Edith Andersen

Welcome to my blog of ruminations and essays.

The Headline from the Washington Post read: Cursive handwriting is disappearing from public schools. C’est la vie, I think to myself while searching for a gif to add to an email I’d written in Georgia font. There’s irony in that we want our computer fonts to look like the handwriting we now toss out to be forgotten. Humans have moved from quill to fountain pen to keyboard to voice recognition. So between pen to keyboard, we end an era of gliding your hand along the page, tiptoeing over the i’s and crossing the t’s.

At the onset of my research, the depth of my Social Security understanding was shallow enough a three-year-old could keep his head out of the water. Diving into economists’ different views is a deep pool and easy to drown in acronyms and regulations. So it began with something I understand well, my check shows up in my checking account each month, and I always find a way to spend it.

Famous women, Marilyn Monroe, Catherine Zeta-Jones, and Sarah Jessica Parker, have revealed in interviews that knitting made them feel productive and calm. The rest of us, those never interviewed, agree. For me, knitting is like writing, an act of discovery.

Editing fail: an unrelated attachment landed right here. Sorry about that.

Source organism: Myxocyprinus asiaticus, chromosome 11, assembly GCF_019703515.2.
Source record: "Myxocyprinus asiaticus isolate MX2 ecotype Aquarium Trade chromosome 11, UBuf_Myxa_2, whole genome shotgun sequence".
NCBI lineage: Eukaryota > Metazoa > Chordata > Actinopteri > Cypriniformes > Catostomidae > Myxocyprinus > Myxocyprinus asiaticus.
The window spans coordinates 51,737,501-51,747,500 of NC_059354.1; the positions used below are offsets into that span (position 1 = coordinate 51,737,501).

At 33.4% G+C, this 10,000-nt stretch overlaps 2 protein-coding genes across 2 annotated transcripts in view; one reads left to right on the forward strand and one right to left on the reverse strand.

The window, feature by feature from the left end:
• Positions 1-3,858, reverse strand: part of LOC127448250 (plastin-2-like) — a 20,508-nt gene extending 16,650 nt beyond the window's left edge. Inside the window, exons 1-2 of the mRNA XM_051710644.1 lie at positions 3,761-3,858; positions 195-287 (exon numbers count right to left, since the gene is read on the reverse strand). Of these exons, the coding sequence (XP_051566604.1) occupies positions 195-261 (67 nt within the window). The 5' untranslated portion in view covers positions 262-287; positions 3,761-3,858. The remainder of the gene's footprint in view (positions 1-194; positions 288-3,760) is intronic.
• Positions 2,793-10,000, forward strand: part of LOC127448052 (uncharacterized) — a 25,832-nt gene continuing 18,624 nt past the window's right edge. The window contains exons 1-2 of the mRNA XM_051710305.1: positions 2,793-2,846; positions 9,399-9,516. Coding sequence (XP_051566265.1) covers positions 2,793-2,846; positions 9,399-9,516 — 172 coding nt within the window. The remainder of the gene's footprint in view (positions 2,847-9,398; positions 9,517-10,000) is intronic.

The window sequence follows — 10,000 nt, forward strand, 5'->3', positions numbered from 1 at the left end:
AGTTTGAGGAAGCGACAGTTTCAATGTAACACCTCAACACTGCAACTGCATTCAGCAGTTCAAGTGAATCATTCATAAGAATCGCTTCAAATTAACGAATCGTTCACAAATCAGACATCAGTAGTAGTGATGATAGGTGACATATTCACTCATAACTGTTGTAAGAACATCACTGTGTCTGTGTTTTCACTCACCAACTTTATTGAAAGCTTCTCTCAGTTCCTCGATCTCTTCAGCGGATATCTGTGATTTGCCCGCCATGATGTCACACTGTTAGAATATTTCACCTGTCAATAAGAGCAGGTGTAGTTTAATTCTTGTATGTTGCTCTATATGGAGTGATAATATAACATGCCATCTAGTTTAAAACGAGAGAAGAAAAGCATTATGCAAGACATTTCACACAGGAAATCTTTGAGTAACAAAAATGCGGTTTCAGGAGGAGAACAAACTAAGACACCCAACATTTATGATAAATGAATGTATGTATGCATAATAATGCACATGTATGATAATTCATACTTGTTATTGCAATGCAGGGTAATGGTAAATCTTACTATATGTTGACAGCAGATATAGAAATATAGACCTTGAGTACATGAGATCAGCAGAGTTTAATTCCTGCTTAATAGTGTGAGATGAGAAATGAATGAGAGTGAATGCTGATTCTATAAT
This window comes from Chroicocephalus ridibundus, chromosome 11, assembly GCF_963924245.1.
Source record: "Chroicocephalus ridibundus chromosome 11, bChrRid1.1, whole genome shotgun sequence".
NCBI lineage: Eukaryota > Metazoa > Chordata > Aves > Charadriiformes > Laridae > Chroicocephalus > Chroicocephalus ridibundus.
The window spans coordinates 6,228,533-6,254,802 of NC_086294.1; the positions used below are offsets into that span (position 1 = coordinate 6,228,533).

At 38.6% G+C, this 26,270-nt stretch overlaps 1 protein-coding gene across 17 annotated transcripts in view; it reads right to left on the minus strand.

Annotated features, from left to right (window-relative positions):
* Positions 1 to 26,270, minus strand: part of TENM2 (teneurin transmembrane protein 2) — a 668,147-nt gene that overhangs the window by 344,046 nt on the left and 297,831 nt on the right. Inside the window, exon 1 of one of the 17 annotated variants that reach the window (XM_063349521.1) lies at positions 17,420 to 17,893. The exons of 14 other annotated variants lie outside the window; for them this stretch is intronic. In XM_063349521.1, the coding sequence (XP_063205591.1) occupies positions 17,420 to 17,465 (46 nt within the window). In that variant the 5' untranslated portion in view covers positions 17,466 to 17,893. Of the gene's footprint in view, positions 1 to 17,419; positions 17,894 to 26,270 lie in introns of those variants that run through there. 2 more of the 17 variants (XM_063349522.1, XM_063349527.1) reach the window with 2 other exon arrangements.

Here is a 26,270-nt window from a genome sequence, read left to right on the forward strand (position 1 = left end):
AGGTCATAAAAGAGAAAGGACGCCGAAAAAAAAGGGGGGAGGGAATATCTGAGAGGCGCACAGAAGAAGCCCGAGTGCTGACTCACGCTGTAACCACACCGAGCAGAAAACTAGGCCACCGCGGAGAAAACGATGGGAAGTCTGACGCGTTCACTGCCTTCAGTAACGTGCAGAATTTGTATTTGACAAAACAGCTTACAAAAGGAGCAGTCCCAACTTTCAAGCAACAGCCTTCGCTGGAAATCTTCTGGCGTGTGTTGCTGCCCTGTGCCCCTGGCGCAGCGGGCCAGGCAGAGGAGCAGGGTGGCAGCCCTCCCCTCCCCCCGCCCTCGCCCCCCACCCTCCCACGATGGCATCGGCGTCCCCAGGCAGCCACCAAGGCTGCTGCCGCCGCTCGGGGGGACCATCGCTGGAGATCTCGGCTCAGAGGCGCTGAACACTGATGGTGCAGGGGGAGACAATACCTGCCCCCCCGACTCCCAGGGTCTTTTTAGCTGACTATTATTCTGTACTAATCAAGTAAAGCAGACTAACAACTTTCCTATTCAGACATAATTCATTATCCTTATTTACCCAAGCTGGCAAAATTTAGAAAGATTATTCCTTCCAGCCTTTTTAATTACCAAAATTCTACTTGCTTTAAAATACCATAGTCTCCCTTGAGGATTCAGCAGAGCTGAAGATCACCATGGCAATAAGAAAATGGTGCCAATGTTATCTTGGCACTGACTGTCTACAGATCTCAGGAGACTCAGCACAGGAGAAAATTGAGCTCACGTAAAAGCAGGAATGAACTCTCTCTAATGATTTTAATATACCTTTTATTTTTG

In the last three years, I’ve observed a promising movement. Powerful old men are speaking out in support of women as equals. Just when I thought it would never happen, like passing the 19th Amendment, the light of dawn for equal rights is shining hopeful.

And photo of a man’s face in the newspaper confirmed his guilt. Seriously, I didn’t even have to read what happened. The article’s heading had something to do with kidnapping a child.

Raising daughters in a country that upholds (some) values you don’t share can be tricky. Perhaps braver moms than I remained steadfast and spoke their mind. I opted to wait to share my views until the children were old enough to think for themselves. This was no easy thing since my nature is to question, speak up, and push against injustice. By the time I was a mom, I’d tossed out a myriad of political theories and isms. Why would anyone listen to those who talk and talk and never walk the talk? People claiming to have answers for everyone else wore down my patience, leaving no space for listening.

People push back when I express my (now) natural state of non-attachment. “I bet you miss seeing your grandchildren?” a friend may say. “No,” I say, “but it was wonderful being with them.”